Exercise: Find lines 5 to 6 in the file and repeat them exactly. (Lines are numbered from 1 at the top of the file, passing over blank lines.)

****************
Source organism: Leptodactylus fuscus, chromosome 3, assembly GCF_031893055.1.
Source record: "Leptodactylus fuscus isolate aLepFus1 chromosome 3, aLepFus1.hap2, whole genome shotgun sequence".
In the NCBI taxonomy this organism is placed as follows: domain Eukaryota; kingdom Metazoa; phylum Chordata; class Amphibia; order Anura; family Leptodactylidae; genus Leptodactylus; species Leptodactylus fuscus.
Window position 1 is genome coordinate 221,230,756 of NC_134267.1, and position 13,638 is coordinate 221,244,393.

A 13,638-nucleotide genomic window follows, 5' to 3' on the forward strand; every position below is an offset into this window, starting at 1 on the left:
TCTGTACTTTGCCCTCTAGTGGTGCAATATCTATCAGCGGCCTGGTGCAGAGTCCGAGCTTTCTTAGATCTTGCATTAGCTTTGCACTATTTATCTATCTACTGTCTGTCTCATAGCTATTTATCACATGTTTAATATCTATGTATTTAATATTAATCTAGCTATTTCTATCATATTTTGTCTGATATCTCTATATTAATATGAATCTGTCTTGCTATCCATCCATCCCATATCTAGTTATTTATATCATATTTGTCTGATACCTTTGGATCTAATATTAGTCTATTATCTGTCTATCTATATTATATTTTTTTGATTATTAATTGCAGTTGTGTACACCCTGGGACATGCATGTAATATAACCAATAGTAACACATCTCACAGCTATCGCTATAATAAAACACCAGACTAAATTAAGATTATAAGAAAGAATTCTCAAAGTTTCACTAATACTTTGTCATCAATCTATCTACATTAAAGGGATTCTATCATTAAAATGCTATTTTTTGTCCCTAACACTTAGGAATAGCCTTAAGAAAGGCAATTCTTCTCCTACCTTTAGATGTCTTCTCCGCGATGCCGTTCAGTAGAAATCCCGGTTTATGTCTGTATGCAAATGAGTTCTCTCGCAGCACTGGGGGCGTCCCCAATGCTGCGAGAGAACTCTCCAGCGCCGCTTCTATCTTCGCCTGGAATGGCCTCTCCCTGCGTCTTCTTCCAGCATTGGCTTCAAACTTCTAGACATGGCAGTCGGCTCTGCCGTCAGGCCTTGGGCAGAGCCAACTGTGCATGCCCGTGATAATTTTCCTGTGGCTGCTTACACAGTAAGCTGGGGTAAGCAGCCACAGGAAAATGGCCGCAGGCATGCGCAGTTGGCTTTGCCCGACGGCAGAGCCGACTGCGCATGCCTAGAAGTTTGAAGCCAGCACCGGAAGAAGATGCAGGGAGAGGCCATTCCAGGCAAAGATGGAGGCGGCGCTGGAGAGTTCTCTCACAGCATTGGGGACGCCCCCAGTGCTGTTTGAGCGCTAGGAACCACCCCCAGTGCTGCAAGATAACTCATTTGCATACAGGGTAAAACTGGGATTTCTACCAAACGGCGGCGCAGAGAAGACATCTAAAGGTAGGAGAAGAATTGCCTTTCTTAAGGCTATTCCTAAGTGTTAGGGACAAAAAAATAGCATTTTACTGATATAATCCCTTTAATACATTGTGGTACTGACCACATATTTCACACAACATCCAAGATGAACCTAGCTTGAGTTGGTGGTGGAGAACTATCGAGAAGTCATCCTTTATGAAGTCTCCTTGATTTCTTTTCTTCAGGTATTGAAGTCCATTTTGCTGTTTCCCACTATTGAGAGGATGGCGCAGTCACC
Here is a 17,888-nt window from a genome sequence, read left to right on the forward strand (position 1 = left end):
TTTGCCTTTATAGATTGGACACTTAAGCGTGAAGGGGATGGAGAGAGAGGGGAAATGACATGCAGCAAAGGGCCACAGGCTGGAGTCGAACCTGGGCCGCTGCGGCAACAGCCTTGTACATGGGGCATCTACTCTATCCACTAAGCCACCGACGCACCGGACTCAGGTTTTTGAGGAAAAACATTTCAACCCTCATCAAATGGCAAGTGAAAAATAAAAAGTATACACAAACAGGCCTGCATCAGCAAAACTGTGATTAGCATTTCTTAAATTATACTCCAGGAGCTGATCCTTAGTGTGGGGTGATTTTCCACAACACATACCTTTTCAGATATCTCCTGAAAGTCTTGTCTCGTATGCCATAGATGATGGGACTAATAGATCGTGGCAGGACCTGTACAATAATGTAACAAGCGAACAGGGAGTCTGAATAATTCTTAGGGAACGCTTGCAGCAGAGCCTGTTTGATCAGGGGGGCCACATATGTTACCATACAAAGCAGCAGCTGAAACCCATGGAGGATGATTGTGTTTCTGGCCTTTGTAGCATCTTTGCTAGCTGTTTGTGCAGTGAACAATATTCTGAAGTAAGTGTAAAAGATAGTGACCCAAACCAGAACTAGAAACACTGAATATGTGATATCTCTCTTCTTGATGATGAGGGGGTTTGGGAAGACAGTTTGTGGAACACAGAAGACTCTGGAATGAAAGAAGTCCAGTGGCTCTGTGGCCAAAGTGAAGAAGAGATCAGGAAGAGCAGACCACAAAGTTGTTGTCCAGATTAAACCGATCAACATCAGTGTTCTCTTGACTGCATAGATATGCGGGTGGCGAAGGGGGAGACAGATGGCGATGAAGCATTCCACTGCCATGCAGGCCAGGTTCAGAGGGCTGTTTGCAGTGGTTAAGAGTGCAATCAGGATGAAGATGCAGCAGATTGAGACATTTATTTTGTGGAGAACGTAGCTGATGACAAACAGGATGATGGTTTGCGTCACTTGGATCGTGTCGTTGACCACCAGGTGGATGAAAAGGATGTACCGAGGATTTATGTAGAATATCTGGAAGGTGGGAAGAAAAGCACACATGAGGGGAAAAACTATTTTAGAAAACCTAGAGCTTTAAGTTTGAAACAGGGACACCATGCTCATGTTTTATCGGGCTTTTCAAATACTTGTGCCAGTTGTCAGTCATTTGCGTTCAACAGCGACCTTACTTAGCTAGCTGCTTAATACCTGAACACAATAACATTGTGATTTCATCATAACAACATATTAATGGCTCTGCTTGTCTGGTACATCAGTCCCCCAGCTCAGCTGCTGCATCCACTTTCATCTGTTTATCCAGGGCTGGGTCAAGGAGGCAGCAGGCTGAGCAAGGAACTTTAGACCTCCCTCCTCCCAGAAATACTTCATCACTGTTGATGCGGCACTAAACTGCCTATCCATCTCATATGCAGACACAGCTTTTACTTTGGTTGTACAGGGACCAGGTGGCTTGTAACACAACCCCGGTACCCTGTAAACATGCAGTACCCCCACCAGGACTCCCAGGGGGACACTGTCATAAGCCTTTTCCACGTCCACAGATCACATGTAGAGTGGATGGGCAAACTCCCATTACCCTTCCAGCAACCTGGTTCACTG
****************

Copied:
A 13,638-nucleotide genomic window follows, 5' to 3' on the forward strand; every position below is an offset into this window, starting at 1 on the left:
TCTGTACTTTGCCCTCTAGTGGTGCAATATCTATCAGCGGCCTGGTGCAGAGTCCGAGCTTTCTTAGATCTTGCATTAGCTTTGCACTATTTATCTATCTACTGTCTGTCTCATAGCTATTTATCACATGTTTAATATCTATGTATTTAATATTAATCTAGCTATTTCTATCATATTTTGTCTGATATCTCTATATTAATATGAATCTGTCTTGCTATCCATCCATCCCATATCTAGTTATTTATATCATATTTGTCTGATACCTTTGGATCTAATATTAGTCTATTATCTGTCTATCTATATTATATTTTTTTGATTATTAATTGCAGTTGTGTACACCCTGGGACATGCATGTAATATAACCAATAGTAACACATCTCACAGCTATCGCTATAATAAAACACCAGACTAAATTAAGATTATAAGAAAGAATTCTCAAAGTTTCACTAATACTTTGTCATCAATCTATCTACATTAAAGGGATTCTATCATTAAAATGCTATTTTTTGTCCCTAACACTTAGGAATAGCCTTAAGAAAGGCAATTCTTCTCCTACCTTTAGATGTCTTCTCCGCGATGCCGTTCAGTAGAAATCCCGGTTTATGTCTGTATGCAAATGAGTTCTCTCGCAGCACTGGGGGCGTCCCCAATGCTGCGAGAGAACTCTCCAGCGCCGCTTCTATCTTCGCCTGGAATGGCCTCTCCCTGCGTCTTCTTCCAGCATTGGCTTCAAACTTCTAGACATGGCAGTCGGCTCTGCCGTCAGGCCTTGGGCAGAGCCAACTGTGCATGCCCGTGATAATTTTCCTGTGGCTGCTTACACAGTAAGCTGGGGTAAGCAGCCACAGGAAAATGGCCGCAGGCATGCGCAGTTGGCTTTGCCCGACGGCAGAGCCGACTGCGCATGCCTAGAAGTTTGAAGCCAGCACCGGAAGAAGATGCAGGGAGAGGCCATTCCAGGCAAAGATGGAGGCGGCGCTGGAGAGTTCTCTCACAGCATTGGGGACGCCCCCAGTGCTGTTTGAGCGCTAGGAACCACCCCCAGTGCTGCAAGATAACTCATTTGCATACAGGGTAAAACTGGGATTTCTACCAAACGGCGGCGCAGAGAAGACATCTAAAGGTAGGAGAAGAATTGCCTTTCTTAAGGCTATTCCTAAGTGTTAGGGACAAAAAAATAGCATTTTACTGATATAATCCCTTTAATACATTGTGGTACTGACCACATATTTCACACAACATCCAAGATGAACCTAGCTTGAGTTGGTGGTGGAGAACTATCGAGAAGTCATCCTTTATGAAGTCTCCTTGATTTCTTTTCTTCAGGTATTGAAGTCCATTTTGCTGTTTCCCACTATTGAGAGGATGGCGCAGTCACC